This summer, Acme Theatre Company has reinvented itself as an all-online theater company.
Using a Zoom livestream, the youth-led group will produce five online plays over four weeks in July and early August as a series of experiments in what electronic theater can be.
The plays vary widely in genre — beginning with Patricia Loughrey’s “Dear Harvey,” a documentary-style piece reflecting on LGBT activist and politician Harvey Milk, and culminating with Mary Zimmerman’s “Metamorphoses,” a contemporary retelling of Greek myths about love and transformation.
“Our goal was to choose scripts that rely on text-based story-telling, rather than movement or physical settings,” said Emily Henderson, Acme’s artistic director.
A different play will be offered for free at 7 p.m. Saturdays through Aug. 1, with a 2 p.m. matinee on Saturday, July 18. Each week, audience members will be invited to support Acme as well as a different local, nonprofit partner.
Since 1980, Acme has produced a large-cast play each summer and offered a role to every student who auditions. However, the limitations of a Zoom meeting led Acme to pursue a new structure of smaller, weekly productions to allow each group of actors to work more closely with each other. This structure also will allow actors to play widely different roles each week.
“It’s definitely a different kind of acting challenge,” said Acme junior Morgan Hendrix-Chupa.
During the summer, Acme usually focuses on expanding the company’s technical theater skills — but technical theater will look different this summer.
“We are doing a lot of experimenting,” Henderson said. “Can candles illuminate actors faces? What about shadow puppets? Can everyone perform this scene in their bathtub? Can we make a giant dragon puppet with different body parts appearing in different Zoom screens?”
In addition, Acme is offering free workshops for youths.
Thespians ages 11-13 are invited to come work with Acme actors on scenes from “This Girl Laughs, This Girl Cries, This Girl does nothing” — a feisty coming of age adventure by Finegan Kurckmeyer, from 1 to 3 p.m. Tuesday, July 14.
Younger thespians, ages 7-11, are invited to go “back-stage” with Acme actors and get a sneak peek of “The Boy Who Cried Dragon” from 2 to 3 p.m. Thursday, July 16.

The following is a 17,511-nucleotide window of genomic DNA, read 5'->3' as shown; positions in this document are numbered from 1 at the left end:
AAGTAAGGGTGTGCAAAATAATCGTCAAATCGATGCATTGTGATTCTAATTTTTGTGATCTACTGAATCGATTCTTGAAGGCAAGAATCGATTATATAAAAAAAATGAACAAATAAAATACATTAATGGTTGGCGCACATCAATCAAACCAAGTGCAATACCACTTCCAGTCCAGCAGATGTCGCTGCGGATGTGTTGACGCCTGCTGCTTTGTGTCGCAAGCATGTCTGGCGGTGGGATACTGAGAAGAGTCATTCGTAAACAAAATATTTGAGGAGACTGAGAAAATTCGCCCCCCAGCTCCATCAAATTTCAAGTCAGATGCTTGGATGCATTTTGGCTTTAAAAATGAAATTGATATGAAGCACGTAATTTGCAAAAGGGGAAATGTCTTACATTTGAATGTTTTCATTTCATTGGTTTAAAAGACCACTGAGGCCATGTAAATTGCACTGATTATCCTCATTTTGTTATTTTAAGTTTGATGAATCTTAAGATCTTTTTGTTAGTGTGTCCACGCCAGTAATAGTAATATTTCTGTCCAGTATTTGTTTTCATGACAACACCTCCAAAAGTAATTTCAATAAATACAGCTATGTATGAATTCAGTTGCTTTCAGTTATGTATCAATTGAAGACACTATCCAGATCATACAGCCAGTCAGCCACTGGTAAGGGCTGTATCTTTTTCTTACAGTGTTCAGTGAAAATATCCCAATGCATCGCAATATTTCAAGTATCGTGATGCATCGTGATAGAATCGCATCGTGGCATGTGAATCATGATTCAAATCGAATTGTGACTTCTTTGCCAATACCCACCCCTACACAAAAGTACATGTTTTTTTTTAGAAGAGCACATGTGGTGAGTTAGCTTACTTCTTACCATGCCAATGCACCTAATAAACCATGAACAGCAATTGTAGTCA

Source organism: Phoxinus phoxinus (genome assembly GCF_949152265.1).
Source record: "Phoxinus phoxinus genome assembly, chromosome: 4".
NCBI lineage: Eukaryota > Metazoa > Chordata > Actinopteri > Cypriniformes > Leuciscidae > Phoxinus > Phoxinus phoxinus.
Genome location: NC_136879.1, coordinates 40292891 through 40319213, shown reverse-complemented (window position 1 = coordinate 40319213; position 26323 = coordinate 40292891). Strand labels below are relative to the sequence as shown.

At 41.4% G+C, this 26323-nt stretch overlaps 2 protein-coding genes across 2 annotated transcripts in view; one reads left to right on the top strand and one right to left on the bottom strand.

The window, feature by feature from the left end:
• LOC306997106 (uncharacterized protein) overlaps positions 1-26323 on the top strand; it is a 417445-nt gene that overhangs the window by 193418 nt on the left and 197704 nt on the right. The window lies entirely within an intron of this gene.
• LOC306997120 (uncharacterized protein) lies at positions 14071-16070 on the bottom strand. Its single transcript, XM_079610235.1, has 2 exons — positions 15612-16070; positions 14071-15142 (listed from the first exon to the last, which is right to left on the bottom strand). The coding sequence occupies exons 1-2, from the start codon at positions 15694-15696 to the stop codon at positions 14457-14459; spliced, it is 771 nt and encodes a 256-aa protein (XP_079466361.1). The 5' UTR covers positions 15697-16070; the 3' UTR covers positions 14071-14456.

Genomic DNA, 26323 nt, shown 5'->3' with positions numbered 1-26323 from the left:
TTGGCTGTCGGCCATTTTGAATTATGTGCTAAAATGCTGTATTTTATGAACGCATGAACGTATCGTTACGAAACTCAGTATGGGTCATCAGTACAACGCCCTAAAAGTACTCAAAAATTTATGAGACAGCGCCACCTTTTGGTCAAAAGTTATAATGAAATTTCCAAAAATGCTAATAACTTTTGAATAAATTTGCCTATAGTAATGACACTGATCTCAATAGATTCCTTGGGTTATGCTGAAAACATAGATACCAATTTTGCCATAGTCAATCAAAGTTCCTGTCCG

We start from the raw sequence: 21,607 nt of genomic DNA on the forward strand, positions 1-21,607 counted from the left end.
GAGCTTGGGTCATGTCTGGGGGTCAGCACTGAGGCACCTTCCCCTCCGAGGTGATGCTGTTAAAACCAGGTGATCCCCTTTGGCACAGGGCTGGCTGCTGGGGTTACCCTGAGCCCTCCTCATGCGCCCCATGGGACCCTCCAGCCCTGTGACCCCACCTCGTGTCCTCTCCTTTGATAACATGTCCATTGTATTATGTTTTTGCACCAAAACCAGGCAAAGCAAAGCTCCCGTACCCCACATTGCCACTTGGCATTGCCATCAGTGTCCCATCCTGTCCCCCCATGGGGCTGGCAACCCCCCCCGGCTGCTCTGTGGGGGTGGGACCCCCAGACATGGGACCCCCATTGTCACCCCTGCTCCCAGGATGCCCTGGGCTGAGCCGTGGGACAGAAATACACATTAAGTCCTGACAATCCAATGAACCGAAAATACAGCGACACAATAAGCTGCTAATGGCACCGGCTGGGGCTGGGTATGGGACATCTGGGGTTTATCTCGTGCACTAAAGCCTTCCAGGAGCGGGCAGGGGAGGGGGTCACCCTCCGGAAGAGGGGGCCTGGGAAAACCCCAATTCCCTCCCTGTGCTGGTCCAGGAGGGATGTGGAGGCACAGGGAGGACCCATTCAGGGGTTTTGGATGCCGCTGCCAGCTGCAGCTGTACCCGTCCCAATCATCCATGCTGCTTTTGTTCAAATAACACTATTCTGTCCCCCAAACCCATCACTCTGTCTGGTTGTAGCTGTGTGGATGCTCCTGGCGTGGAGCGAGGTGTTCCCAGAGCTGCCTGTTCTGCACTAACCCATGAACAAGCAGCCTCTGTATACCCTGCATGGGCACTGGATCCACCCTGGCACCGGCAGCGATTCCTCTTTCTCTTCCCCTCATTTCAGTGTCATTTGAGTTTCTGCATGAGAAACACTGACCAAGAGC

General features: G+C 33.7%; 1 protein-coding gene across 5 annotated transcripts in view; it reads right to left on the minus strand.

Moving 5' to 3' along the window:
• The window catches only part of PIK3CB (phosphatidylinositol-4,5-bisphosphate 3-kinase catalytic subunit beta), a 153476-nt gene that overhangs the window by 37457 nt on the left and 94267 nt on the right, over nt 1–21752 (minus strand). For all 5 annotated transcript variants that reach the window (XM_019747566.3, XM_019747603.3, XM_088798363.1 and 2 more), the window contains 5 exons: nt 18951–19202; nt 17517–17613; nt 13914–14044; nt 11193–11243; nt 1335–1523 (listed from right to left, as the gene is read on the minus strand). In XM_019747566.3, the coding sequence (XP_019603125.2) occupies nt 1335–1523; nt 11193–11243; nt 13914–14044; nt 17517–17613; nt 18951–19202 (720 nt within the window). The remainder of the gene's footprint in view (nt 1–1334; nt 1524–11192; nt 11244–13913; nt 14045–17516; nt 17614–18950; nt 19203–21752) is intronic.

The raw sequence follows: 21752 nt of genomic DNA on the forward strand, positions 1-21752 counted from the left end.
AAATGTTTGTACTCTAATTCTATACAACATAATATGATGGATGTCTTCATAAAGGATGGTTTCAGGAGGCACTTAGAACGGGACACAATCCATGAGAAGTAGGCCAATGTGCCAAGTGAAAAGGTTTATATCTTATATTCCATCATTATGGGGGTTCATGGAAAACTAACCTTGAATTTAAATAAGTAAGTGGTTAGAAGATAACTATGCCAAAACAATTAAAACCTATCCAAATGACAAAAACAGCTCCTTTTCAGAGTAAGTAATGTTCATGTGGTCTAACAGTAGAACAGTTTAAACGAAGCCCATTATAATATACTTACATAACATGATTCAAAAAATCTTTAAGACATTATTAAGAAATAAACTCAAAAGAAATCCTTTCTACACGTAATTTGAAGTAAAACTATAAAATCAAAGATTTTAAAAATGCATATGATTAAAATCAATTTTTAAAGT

To register for workshops or to register to attend the weekly productions, visit www.acmetheatre.net.
“Dear Harvey” by Patricia Loughrey is 7 p.m. Saturday, July 11. This is a documentary-style ensemble play recounting the life and lasting impact of groundbreaking LGBT activist and politician Harvey Milk, recounted through interviews with those who knew him best.
“The Boy Who Cried Dragon” by Inda Craig-Galván is 2 p.m. Saturday, July 18. A modern adaptation of the “The Boy Who Cried Wolf,” this is a humorous story of a boy and his dragon.
“This Girl Laughs, This Girl Cries, This Girl Does Nothing” by Finegan Kruckmeyer is 8 p.m. Saturday, July 18. This is a feisty coming-of-age story of three sisters abandoned in the woods and their adventurous journey to adulthood.
“The K of D” by Laura Schellhardt is 7 p.m. Saturday, July 25. A pack of teenagers wrestle with the loss of their friend in this summer ghost story about a lonely girl with a lethal skill.
“Metamorphoses” by Mary Zimmerman is 8 p.m. Saturday, Aug. 1. Dreams and reality collide with gods and mortals in Zimmerman’s ode to the power of love — and the shadows that lurk beneath it. Join Acme for Ovid’s classical tales of passion, betrayal, hope and transformation.
Acme Theatre Company is an independent, self-sustaining community theater group for high-school-aged artists. Its mission is to present plays of high literary quality while providing opportunities for young people to learn various acting and technical skills in an organization run entirely by young people themselves under the direction of a small cadre of adult mentors.
For more information, visit www.acmetheatre.net, contact the publicity director Morgan Hendrix-Chupa or find Acme’s latest posts on Facebook, Twitter and Instagram.ShareTweet